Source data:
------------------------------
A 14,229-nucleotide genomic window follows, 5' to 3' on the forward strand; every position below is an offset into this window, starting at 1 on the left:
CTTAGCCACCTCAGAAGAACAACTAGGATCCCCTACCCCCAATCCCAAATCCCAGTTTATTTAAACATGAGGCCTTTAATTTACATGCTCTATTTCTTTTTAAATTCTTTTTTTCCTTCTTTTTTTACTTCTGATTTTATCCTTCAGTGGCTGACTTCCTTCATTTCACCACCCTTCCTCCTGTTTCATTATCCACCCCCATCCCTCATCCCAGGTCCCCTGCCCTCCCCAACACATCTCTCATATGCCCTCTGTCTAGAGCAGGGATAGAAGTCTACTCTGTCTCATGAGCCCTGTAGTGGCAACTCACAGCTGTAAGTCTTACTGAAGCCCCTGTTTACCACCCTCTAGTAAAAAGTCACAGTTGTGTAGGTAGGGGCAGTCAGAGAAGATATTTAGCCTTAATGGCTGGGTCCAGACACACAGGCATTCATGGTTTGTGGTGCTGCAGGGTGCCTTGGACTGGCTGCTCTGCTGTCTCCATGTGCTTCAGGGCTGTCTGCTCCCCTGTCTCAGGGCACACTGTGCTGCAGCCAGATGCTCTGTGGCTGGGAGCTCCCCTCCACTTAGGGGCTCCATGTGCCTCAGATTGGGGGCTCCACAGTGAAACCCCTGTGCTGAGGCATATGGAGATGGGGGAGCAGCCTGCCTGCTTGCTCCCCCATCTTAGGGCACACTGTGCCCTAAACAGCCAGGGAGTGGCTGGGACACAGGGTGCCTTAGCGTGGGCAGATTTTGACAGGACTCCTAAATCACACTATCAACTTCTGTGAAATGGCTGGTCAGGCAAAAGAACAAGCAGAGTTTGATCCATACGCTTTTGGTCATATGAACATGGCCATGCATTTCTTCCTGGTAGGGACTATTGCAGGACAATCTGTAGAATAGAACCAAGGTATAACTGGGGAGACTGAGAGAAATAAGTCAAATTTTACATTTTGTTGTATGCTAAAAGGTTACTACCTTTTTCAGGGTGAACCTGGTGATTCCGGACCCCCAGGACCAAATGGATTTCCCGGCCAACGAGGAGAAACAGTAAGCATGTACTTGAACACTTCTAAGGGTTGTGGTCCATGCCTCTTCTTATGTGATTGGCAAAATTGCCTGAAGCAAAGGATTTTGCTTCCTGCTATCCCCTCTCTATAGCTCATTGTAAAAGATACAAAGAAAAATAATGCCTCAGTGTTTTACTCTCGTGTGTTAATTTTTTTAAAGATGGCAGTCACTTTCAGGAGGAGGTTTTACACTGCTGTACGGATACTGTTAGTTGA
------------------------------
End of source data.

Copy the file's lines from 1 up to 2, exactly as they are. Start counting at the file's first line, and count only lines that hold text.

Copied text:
A 14,229-nucleotide genomic window follows, 5' to 3' on the forward strand; every position below is an offset into this window, starting at 1 on the left:
CTTAGCCACCTCAGAAGAACAACTAGGATCCCCTACCCCCAATCCCAAATCCCAGTTTATTTAAACATGAGGCCTTTAATTTACATGCTCTATTTCTTTTTAAATTCTTTTTTTCCTTCTTTTTTTACTTCTGATTTTATCCTTCAGTGGCTGACTTCCTTCATTTCACCACCCTTCCTCCTGTTTCATTATCCACCCCCATCCCTCATCCCAGGTCCCCTGCCCTCCCCAACACATCTCTCATATGCCCTCTGTCTAGAGCAGGGATAGAAGTCTACTCTGTCTCATGAGCCCTGTAGTGGCAACTCACAGCTGTAAGTCTTACTGAAGCCCCTGTTTACCACCCTCTAGTAAAAAGTCACAGTTGTGTAGGTAGGGGCAGTCAGAGAAGATATTTAGCCTTAATGGCTGGGTCCAGACACACAGGCATTCATGGTTTGTGGTGCTGCAGGGTGCCTTGGACTGGCTGCTCTGCTGTCTCCATGTGCTTCAGGGCTGTCTGCTCCCCTGTCTCAGGGCACACTGTGCTGCAGCCAGATGCTCTGTGGCTGGGAGCTCCCCTCCACTTAGGGGCTCCATGTGCCTCAGATTGGGGGCTCCACAGTGAAACCCCTGTGCTGAGGCATATGGAGATGGGGGAGCAGCCTGCCTGCTTGCTCCCCCATCTTAGGGCACACTGTGCCCTAAACAGCCAGGGAGTGGCTGGGACACAGGGTGCCTTAGCGTGGGCAGATTTTGACAGGACTCCTAAATCACACTATCAACTTCTGTGAAATGGCTGGTCAGGCAAAAGAACAAGCAGAGTTTGATCCATACGCTTTTGGTCATATGAACATGGCCATGCATTTCTTCCTGGTAGGGACTATTGCAGGACAATCTGTAGAATAGAACCAAGGTATAACTGGGGAGACTGAGAGAAATAAGTCAAATTTTACATTTTGTTGTATGCTAAAAGGTTACTACCTTTTTCAGGGTGAACCTGGTGATTCCGGACCCCCAGGACCAAATGGATTTCCCGGCCAACGAGGAGAAACAGTAAGCATGTACTTGAACACTTCTAAGGGTTGTGGTCCATGCCTCTTCTTATGTGATTGGCAAAATTGCCTGAAGCAAAGGATTTTGCTTCCTGCTATCCCCTCTCTATAGCTCATTGTAAAAGATACAAAGAAAAATAATGCCTCAGTGTTTTACTCTCGTGTGTTAATTTTTTTAAAGATGGCAGTCACTTTCAGGAGGAGGTTTTACACTGCTGTACGGATACTGTTAGTTGA